How is Amir the true hero rather than Hassan in The Kite Runner?

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The short answer is that he's not. Amir is the protagonist of Khaled Hosseini's The Kite Runner , but he certainly does not portray the most heroic characteristics. The reason why Amir is the "hero," is that it's more interesting for a reader to follow a flawed character than...

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The short answer is that he's not. Amir is the protagonist of Khaled Hosseini's The Kite Runner, but he certainly does not portray the most heroic characteristics. The reason why Amir is the "hero," is that it's more interesting for a reader to follow a flawed character than a great one. When we read a book, we mostly do it out of a desire to go along with someone on a journey. As a result, protagonists are often people who are missing something, which in Amir's case is confidence and redemption.

When you compare the two characters, Hassan absolutely comes off better and more suitable to be the hero. He is kind, loyal and strong; whereas Amir is a petty, cowardly person who struggles to stand up for what is right for most of the novel. Therein is the answer, however. Hassan is already at the end of his character development as the story begins. He doesn't change a lot, with the exception of becoming sadder. Amir, on the contrary, is only at the beginning, making him the logical focal point of the tale.

On the other hand, you could argue whether a true hero is someone who is born good or someone who becomes good through their own efforts. Hassan is an example of the former: ever since he was a little boy, he always followed his conscience and never allowed the unfair society to tell him otherwise. Several times throughout the novel, he is shown to be brave in situations that would daunt others, but Hassan never even thinks of shrinking back. Amir, by contrast, becomes the latter type of hero. Being self-preserving and selfish at first, Amir grows into a man who puts his own life on the line to save Hassan's son. In a way, then, Hassan never strays from the good path, but Amir is the only one who actively makes the choice to "be good again." Everyone might not agree, but that is definitely an argument you could make for Amir's case as the true hero of the story.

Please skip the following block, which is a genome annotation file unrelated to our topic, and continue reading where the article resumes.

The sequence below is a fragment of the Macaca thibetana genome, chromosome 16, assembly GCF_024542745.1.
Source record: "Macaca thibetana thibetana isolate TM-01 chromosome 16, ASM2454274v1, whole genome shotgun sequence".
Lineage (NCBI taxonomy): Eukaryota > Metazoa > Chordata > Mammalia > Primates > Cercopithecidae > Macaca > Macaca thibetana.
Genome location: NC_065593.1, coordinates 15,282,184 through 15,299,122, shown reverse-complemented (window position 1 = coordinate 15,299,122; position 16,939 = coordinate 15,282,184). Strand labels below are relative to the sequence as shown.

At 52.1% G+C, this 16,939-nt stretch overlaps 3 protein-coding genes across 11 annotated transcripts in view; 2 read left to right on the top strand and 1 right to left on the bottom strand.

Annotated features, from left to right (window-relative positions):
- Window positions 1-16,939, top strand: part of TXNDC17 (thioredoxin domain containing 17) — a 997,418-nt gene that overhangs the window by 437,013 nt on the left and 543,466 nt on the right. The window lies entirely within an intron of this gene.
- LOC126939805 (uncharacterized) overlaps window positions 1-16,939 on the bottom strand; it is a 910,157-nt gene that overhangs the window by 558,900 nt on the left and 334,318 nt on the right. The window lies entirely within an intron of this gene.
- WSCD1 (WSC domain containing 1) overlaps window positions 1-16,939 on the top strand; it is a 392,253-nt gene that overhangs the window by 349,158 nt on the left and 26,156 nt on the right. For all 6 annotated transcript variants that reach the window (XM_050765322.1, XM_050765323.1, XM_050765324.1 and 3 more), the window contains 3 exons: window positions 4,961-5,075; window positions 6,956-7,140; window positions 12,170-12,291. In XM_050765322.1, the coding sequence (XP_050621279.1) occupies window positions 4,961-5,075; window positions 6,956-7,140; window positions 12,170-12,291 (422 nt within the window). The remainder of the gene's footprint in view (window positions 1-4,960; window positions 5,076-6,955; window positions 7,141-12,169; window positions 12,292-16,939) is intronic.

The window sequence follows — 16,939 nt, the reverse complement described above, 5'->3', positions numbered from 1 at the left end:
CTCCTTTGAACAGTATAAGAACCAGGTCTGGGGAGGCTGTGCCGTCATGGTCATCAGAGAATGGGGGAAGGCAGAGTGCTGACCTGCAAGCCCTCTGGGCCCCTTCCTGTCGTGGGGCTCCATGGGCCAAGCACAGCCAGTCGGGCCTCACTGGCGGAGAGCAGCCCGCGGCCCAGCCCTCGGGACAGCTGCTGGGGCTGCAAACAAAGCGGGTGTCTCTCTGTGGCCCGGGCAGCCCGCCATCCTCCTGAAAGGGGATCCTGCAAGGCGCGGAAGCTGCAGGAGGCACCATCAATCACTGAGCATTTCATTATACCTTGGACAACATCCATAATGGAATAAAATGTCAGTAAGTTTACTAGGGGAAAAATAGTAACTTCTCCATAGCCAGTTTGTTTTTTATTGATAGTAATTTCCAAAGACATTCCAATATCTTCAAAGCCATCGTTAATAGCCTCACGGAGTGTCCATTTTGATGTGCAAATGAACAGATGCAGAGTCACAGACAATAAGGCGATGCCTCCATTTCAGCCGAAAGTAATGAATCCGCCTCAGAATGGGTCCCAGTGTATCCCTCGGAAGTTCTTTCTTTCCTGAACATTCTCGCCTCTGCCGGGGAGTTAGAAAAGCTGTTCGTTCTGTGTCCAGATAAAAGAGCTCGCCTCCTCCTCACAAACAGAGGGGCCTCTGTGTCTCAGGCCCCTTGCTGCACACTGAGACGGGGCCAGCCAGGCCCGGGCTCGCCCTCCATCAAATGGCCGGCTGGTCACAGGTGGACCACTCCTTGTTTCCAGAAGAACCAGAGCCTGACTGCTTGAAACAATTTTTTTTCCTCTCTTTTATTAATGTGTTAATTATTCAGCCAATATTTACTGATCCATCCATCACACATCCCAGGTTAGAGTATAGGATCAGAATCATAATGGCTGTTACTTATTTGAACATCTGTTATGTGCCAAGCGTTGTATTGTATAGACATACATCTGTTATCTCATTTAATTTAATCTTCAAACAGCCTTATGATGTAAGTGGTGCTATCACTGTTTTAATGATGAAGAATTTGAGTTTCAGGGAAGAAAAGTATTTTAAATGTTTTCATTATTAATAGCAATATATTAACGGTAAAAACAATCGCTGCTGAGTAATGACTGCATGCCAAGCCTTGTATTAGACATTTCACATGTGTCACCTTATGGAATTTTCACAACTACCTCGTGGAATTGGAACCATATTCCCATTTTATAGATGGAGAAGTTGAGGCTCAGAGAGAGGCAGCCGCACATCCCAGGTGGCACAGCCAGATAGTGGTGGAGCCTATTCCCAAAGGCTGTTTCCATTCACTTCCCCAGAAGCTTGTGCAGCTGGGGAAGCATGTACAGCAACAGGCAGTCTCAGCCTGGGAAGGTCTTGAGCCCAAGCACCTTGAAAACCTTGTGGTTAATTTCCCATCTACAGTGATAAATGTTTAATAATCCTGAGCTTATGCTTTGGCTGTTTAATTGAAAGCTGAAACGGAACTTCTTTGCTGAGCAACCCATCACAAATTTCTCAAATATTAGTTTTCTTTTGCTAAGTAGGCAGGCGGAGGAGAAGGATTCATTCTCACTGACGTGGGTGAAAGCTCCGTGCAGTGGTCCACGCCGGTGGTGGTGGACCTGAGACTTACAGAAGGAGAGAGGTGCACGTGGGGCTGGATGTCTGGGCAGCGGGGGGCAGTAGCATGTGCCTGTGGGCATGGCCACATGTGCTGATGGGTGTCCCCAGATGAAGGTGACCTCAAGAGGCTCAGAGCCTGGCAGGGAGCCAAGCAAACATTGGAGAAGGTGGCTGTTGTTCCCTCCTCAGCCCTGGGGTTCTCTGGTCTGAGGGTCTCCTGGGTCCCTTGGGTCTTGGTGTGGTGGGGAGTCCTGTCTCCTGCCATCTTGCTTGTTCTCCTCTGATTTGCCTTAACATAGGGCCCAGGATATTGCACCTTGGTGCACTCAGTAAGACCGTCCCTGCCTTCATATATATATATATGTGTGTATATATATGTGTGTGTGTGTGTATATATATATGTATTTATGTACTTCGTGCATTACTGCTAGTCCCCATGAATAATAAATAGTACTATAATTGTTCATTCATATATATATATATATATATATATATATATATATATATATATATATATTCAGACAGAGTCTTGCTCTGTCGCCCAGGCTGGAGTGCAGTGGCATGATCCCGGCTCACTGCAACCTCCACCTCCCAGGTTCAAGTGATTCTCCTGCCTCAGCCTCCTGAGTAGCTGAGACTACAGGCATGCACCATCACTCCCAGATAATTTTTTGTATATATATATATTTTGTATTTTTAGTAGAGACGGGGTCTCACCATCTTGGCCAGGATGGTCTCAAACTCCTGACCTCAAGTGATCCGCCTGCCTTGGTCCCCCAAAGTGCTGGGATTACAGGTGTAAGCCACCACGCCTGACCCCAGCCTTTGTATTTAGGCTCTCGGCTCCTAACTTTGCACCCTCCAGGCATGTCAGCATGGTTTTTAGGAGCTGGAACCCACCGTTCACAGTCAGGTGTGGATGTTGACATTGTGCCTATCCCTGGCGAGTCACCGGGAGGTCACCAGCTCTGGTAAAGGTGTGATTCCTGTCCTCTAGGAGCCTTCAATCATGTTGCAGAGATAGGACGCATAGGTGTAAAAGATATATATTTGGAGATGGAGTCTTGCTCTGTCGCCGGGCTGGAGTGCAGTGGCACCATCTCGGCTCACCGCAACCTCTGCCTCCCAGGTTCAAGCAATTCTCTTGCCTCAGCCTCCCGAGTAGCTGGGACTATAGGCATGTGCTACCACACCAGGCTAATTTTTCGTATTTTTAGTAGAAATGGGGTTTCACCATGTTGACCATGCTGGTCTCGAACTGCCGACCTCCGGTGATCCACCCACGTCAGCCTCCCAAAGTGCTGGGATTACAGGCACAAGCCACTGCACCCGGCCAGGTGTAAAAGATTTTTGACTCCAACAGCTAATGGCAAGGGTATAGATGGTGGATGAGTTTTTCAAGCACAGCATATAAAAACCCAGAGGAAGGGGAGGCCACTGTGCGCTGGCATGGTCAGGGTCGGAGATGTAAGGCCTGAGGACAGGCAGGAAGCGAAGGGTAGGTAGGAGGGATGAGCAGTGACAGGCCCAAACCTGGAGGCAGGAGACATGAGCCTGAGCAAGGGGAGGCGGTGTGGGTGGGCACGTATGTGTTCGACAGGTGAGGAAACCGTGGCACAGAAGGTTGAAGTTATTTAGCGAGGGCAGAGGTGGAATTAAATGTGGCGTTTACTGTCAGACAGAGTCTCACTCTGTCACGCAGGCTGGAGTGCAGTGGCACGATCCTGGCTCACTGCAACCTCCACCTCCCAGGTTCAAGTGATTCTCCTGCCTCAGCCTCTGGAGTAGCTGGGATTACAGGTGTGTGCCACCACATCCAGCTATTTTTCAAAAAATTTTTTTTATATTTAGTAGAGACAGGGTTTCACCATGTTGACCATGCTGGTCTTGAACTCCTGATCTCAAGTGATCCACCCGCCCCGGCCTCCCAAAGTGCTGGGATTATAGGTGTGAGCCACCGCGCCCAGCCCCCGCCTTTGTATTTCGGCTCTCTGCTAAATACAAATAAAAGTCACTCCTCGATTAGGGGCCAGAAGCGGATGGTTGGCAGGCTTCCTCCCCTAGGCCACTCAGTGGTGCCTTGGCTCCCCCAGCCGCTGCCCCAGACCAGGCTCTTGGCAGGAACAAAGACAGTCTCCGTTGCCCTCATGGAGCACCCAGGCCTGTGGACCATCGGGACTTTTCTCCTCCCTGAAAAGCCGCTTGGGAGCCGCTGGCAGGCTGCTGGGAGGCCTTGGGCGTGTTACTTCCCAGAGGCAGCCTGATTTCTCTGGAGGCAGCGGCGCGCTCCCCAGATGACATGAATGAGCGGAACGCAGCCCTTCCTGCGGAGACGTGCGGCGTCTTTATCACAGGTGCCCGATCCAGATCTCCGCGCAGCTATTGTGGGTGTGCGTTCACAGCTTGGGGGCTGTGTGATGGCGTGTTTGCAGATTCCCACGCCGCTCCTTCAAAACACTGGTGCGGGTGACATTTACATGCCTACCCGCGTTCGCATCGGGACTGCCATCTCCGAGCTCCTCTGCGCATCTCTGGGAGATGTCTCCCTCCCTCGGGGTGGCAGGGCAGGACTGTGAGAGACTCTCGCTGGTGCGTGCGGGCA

In a more general sense, Hassan is the true hero of life, but Amir is the natural hero of a novel.

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Amir is the novel's protagonist, who experiences extreme guilt as a child after he refuses to intervene while his best friend is being raped by Assef. Amir lives with the guilt of neglecting Hassan and struggles with his repressed emotions as an adult. Amir demonstrates his heroic qualities later in life after he receives a call from Rahim Khan and travels to Pakistan to learn how he can atone for his past sins. After learning that Hassan was his half-brother and has a son named Sohrab, who is living as an orphan in Kabul, Amir decides to rescue Sohrab from a difficult, dangerous life.

Amir sacrifices everything to travel into the Taliban controlled country of Afghanistan, where he ends up fighting Assef in order to save Sohrab and atone for his past sins. Amir almost dies during the fight but successfully saves Sohrab's life. Amir once again demonstrates his heroic nature by adopting Sohrab and taking him to America. Overall, Amir is considered the true hero because he finds redemption by saving Sohrab and gives him a new chance at life in America.

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The protagonist of Khaled Hosseini's novel, The Kite Runner, Amir makes up for his earlier transgressions when he returns to Afghanistan to rescue Hassan's son from the Taliban. Amir had acted cowardly in his previous treatment of Hassan (refusing to help him while being raped and planting incriminating evidence against him); however, his guilt over these transgressions haunted him continuously as an adult. When Amir learns that Hassan is actually his half-brother, and that Hassan's son, Sohrab (Amir's half-nephew) has been left behind in Afghanistan, he realizes that by rescuing the boy and returning him to America he will make amends for his earlier faults. He risks his life by just re-entering the Taliban-held territory and barely comes out alive when he frees Sohrab. These actions could certainly be called heroic, though I doubt that Amir would have considered them so.

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